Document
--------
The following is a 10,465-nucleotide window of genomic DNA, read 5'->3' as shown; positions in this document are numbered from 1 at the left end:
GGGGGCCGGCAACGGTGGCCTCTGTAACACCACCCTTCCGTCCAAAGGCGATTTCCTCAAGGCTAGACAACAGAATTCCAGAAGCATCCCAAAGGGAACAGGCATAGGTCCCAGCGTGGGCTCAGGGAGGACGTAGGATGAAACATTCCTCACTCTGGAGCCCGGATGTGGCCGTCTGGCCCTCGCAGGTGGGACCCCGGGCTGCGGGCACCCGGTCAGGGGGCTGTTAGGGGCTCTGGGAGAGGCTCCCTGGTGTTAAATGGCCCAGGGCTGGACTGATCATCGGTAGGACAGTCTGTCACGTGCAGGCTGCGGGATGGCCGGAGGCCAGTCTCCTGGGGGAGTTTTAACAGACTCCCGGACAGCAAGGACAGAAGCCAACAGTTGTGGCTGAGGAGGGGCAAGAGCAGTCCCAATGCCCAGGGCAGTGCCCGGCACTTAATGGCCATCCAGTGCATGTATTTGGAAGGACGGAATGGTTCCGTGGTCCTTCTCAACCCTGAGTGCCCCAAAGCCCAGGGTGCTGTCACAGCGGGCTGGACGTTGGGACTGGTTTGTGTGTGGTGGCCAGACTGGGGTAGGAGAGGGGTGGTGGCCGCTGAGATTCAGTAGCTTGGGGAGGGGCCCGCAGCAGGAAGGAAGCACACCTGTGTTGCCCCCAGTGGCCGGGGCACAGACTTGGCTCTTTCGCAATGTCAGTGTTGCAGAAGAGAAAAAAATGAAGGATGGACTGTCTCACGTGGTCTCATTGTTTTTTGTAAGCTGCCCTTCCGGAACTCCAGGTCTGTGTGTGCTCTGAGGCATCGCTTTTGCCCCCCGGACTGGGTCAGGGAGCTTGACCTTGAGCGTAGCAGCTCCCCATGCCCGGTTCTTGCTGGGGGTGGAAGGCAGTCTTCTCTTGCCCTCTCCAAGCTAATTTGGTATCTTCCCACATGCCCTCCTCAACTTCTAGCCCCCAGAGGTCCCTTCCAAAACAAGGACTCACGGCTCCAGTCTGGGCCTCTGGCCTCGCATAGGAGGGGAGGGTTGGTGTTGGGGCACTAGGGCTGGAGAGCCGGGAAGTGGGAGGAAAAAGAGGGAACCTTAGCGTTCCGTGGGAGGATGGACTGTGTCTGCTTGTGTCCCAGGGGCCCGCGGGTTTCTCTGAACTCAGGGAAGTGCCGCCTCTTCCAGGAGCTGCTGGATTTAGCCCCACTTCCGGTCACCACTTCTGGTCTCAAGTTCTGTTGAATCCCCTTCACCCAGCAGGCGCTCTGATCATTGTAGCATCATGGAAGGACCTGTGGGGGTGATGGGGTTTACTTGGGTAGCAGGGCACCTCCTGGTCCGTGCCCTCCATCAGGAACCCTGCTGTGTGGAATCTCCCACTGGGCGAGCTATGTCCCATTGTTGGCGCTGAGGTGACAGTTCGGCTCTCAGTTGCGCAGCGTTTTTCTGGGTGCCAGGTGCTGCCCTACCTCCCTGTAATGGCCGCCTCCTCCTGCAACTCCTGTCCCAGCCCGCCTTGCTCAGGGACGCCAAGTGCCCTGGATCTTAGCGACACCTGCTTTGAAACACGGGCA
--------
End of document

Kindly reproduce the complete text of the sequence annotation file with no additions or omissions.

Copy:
The following is a 10,465-nucleotide window of genomic DNA, read 5'->3' as shown; positions in this document are numbered from 1 at the left end:
GGGGGCCGGCAACGGTGGCCTCTGTAACACCACCCTTCCGTCCAAAGGCGATTTCCTCAAGGCTAGACAACAGAATTCCAGAAGCATCCCAAAGGGAACAGGCATAGGTCCCAGCGTGGGCTCAGGGAGGACGTAGGATGAAACATTCCTCACTCTGGAGCCCGGATGTGGCCGTCTGGCCCTCGCAGGTGGGACCCCGGGCTGCGGGCACCCGGTCAGGGGGCTGTTAGGGGCTCTGGGAGAGGCTCCCTGGTGTTAAATGGCCCAGGGCTGGACTGATCATCGGTAGGACAGTCTGTCACGTGCAGGCTGCGGGATGGCCGGAGGCCAGTCTCCTGGGGGAGTTTTAACAGACTCCCGGACAGCAAGGACAGAAGCCAACAGTTGTGGCTGAGGAGGGGCAAGAGCAGTCCCAATGCCCAGGGCAGTGCCCGGCACTTAATGGCCATCCAGTGCATGTATTTGGAAGGACGGAATGGTTCCGTGGTCCTTCTCAACCCTGAGTGCCCCAAAGCCCAGGGTGCTGTCACAGCGGGCTGGACGTTGGGACTGGTTTGTGTGTGGTGGCCAGACTGGGGTAGGAGAGGGGTGGTGGCCGCTGAGATTCAGTAGCTTGGGGAGGGGCCCGCAGCAGGAAGGAAGCACACCTGTGTTGCCCCCAGTGGCCGGGGCACAGACTTGGCTCTTTCGCAATGTCAGTGTTGCAGAAGAGAAAAAAATGAAGGATGGACTGTCTCACGTGGTCTCATTGTTTTTTGTAAGCTGCCCTTCCGGAACTCCAGGTCTGTGTGTGCTCTGAGGCATCGCTTTTGCCCCCCGGACTGGGTCAGGGAGCTTGACCTTGAGCGTAGCAGCTCCCCATGCCCGGTTCTTGCTGGGGGTGGAAGGCAGTCTTCTCTTGCCCTCTCCAAGCTAATTTGGTATCTTCCCACATGCCCTCCTCAACTTCTAGCCCCCAGAGGTCCCTTCCAAAACAAGGACTCACGGCTCCAGTCTGGGCCTCTGGCCTCGCATAGGAGGGGAGGGTTGGTGTTGGGGCACTAGGGCTGGAGAGCCGGGAAGTGGGAGGAAAAAGAGGGAACCTTAGCGTTCCGTGGGAGGATGGACTGTGTCTGCTTGTGTCCCAGGGGCCCGCGGGTTTCTCTGAACTCAGGGAAGTGCCGCCTCTTCCAGGAGCTGCTGGATTTAGCCCCACTTCCGGTCACCACTTCTGGTCTCAAGTTCTGTTGAATCCCCTTCACCCAGCAGGCGCTCTGATCATTGTAGCATCATGGAAGGACCTGTGGGGGTGATGGGGTTTACTTGGGTAGCAGGGCACCTCCTGGTCCGTGCCCTCCATCAGGAACCCTGCTGTGTGGAATCTCCCACTGGGCGAGCTATGTCCCATTGTTGGCGCTGAGGTGACAGTTCGGCTCTCAGTTGCGCAGCGTTTTTCTGGGTGCCAGGTGCTGCCCTACCTCCCTGTAATGGCCGCCTCCTCCTGCAACTCCTGTCCCAGCCCGCCTTGCTCAGGGACGCCAAGTGCCCTGGATCTTAGCGACACCTGCTTTGAAACACGGGCA